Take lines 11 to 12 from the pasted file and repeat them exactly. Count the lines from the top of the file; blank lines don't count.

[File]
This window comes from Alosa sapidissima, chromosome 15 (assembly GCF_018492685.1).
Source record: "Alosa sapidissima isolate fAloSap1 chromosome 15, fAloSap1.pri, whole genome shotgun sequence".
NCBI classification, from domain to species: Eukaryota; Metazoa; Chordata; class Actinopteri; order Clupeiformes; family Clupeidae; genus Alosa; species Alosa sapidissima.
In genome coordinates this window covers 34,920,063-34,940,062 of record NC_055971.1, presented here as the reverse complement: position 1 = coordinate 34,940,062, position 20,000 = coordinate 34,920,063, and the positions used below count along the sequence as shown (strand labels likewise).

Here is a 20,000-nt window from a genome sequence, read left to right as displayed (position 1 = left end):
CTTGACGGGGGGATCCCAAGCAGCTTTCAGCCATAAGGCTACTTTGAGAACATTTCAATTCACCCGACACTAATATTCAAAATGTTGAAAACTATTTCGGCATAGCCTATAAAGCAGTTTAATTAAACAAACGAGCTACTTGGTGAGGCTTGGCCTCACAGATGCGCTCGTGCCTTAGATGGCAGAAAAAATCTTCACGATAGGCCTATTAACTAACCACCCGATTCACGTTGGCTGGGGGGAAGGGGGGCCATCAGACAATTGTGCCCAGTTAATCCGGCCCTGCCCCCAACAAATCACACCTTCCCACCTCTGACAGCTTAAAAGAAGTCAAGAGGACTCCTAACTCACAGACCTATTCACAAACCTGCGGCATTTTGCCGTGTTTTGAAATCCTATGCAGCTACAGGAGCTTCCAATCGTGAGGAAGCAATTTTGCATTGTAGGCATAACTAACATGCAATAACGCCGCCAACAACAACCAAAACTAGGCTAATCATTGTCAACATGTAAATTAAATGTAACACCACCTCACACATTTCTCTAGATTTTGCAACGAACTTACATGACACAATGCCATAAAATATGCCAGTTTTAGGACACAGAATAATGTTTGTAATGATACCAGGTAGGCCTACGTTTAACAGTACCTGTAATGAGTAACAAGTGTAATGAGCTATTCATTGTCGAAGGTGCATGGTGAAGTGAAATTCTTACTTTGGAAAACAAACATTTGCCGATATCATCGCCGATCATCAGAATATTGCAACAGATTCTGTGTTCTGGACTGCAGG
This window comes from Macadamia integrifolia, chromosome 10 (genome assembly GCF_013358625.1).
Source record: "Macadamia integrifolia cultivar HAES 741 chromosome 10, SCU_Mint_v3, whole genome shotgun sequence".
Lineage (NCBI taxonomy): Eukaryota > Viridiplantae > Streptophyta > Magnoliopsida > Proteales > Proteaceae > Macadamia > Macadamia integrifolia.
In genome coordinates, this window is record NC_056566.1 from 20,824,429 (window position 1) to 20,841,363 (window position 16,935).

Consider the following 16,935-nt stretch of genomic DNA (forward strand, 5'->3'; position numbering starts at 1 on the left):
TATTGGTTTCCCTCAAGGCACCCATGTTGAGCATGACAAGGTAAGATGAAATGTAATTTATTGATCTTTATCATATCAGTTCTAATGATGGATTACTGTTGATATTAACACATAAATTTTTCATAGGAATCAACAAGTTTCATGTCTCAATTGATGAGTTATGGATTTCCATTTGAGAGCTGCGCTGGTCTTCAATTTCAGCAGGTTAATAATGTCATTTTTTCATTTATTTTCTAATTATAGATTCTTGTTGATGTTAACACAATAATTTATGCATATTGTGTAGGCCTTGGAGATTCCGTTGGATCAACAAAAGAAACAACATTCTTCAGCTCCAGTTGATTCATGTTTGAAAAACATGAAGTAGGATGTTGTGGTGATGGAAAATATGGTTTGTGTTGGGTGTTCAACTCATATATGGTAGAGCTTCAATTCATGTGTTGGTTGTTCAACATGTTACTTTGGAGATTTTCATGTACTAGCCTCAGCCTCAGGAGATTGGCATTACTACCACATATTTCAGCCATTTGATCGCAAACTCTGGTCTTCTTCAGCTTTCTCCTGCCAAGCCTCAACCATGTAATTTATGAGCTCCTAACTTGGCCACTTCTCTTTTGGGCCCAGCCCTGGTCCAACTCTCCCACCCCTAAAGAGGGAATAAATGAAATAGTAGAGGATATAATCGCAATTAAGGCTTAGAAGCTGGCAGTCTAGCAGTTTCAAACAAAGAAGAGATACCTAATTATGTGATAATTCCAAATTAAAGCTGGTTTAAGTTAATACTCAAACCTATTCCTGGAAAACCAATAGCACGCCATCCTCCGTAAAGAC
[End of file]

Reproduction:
Consider the following 16,935-nt stretch of genomic DNA (forward strand, 5'->3'; position numbering starts at 1 on the left):
TATTGGTTTCCCTCAAGGCACCCATGTTGAGCATGACAAGGTAAGATGAAATGTAATTTATTGATCTTTATCATATCAGTTCTAATGATGGATTACTGTTGATATTAACACATAAATTTTTCATAGGAATCAACAAGTTTCATGTCTCAATTGATGAGTTATGGATTTCCATTTGAGAGCTGCGCTGGTCTTCAATTTCAGCAGGTTAATAATGTCATTTTTTCATTTATTTTCTAATTATAGATTCTTGTTGATGTTAACACAATAATTTATGCATATTGTGTAGGCCTTGGAGATTCCGTTGGATCAACAAAAGAAACAACATTCTTCAGCTCCAGTTGATTCATGTTTGAAAAACATGAAGTAGGATGTTGTGGTGATGGAAAATATGGTTTGTGTTGGGTGTTCAACTCATATATGGTAGAGCTTCAATTCATGTGTTGGTTGTTCAACATGTTACTTTGGAGATTTTCATGTACTAGCCTCAGCCTCAGGAGATTGGCATTACTACCACATATTTCAGCCATTTGATCGCAAACTCTGGTCTTCTTCAGCTTTCTCCTGCCAAGCCTCAACCATGTAATTTATGAGCTCCTAACTTGGCCACTTCTCTTTTGGGCCCAGCCCTGGTCCAACTCTCCCACCCCTAAAGAGGGAATAAATGAAATAGTAGAGGATATAATCGCAATTAAGGCTTAGAAGCTGGCAGTCTAGCAGTTTCAAACAAAGAAGAGATACCTAATTATGTGATAATTCCAAATTAAAGCTGGTTTAAGTTAATACTCAAACCTATTCCTGGAAAACCAATAGCACGCCATCCTCCGTAAAGAC